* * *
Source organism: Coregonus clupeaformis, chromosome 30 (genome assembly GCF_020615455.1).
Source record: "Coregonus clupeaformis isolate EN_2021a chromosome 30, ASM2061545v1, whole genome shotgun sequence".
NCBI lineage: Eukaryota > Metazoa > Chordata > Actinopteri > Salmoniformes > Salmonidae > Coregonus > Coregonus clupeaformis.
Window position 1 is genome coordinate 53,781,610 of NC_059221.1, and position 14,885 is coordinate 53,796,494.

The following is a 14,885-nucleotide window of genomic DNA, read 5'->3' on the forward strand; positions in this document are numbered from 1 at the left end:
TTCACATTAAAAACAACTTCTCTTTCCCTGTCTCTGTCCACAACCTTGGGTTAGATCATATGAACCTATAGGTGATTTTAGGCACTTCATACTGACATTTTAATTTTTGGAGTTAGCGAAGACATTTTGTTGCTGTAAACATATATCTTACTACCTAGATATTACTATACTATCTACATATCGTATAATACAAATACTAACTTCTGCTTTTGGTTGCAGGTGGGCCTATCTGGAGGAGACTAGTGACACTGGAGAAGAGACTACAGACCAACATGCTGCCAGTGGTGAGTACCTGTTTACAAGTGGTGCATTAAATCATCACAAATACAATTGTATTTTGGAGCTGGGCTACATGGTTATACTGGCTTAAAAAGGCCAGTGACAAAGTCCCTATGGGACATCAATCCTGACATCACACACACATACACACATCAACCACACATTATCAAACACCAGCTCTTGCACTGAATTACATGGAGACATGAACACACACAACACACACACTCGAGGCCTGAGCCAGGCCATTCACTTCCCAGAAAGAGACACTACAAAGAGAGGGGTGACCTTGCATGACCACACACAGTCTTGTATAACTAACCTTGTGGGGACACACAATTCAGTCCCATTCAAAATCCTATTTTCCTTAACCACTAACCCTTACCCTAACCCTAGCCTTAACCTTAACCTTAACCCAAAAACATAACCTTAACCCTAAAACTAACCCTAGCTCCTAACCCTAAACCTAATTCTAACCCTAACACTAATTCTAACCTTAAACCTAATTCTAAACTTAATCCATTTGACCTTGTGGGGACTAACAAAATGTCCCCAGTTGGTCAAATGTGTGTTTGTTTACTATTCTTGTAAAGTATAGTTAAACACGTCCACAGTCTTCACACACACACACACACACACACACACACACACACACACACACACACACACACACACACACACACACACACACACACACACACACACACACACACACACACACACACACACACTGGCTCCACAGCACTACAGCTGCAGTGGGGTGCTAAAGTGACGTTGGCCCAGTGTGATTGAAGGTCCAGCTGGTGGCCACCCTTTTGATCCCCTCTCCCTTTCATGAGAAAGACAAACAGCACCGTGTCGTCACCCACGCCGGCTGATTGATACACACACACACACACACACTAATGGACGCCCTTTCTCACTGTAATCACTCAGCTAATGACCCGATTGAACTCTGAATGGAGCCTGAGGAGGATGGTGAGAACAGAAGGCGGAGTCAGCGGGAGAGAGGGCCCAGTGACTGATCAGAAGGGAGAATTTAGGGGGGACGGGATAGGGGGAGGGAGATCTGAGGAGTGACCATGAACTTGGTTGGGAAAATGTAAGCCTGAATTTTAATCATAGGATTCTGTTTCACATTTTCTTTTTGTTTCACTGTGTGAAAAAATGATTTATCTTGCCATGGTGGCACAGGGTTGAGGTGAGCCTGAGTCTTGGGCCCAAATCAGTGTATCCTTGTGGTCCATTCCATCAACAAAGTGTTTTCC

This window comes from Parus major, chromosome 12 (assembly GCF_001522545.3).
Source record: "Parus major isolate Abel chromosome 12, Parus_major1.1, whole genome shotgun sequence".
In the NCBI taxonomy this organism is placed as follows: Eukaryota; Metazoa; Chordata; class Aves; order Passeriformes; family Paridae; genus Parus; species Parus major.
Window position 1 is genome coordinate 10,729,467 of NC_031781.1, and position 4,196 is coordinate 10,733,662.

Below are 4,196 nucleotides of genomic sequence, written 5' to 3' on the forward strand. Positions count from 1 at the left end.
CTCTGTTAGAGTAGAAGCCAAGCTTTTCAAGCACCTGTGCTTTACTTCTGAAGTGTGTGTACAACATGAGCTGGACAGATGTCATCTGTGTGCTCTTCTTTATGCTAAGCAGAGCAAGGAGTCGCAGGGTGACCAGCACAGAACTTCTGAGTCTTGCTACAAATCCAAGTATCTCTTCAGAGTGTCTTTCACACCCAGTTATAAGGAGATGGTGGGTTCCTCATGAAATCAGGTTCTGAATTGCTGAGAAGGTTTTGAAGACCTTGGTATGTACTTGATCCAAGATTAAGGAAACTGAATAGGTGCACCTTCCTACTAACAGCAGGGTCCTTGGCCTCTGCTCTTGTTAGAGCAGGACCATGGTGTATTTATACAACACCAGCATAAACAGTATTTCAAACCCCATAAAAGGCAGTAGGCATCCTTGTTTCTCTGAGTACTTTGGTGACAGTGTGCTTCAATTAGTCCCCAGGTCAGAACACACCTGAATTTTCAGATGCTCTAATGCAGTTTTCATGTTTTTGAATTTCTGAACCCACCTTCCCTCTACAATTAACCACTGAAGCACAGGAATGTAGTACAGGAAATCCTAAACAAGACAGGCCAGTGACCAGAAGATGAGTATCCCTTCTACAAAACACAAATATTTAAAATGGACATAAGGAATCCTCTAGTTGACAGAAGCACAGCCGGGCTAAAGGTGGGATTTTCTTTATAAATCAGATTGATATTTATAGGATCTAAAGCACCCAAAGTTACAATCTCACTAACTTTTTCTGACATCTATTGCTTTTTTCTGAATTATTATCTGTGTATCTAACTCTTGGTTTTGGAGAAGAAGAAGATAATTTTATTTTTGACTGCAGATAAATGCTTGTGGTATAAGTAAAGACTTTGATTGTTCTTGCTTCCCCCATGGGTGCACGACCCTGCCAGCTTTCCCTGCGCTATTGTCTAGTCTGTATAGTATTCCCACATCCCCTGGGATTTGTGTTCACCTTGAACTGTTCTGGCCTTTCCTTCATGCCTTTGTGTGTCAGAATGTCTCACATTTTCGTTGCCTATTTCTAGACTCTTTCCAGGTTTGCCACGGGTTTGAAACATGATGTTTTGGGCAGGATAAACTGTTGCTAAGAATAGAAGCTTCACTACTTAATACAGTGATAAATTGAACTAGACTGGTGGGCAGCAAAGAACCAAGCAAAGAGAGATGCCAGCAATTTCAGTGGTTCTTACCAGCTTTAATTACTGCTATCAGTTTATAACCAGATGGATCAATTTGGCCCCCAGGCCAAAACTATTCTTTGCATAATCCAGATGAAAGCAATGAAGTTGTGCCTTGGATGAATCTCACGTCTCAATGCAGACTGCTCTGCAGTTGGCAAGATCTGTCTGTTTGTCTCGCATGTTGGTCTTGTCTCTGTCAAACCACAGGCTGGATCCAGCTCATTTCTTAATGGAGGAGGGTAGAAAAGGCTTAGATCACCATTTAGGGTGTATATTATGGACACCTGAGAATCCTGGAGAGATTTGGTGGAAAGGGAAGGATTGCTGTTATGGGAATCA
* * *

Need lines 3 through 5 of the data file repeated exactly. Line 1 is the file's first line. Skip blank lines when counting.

NCBI lineage: Eukaryota > Metazoa > Chordata > Actinopteri > Salmoniformes > Salmonidae > Coregonus > Coregonus clupeaformis.
Window position 1 is genome coordinate 53,781,610 of NC_059221.1, and position 14,885 is coordinate 53,796,494.

The following is a 14,885-nucleotide window of genomic DNA, read 5'->3' on the forward strand; positions in this document are numbered from 1 at the left end: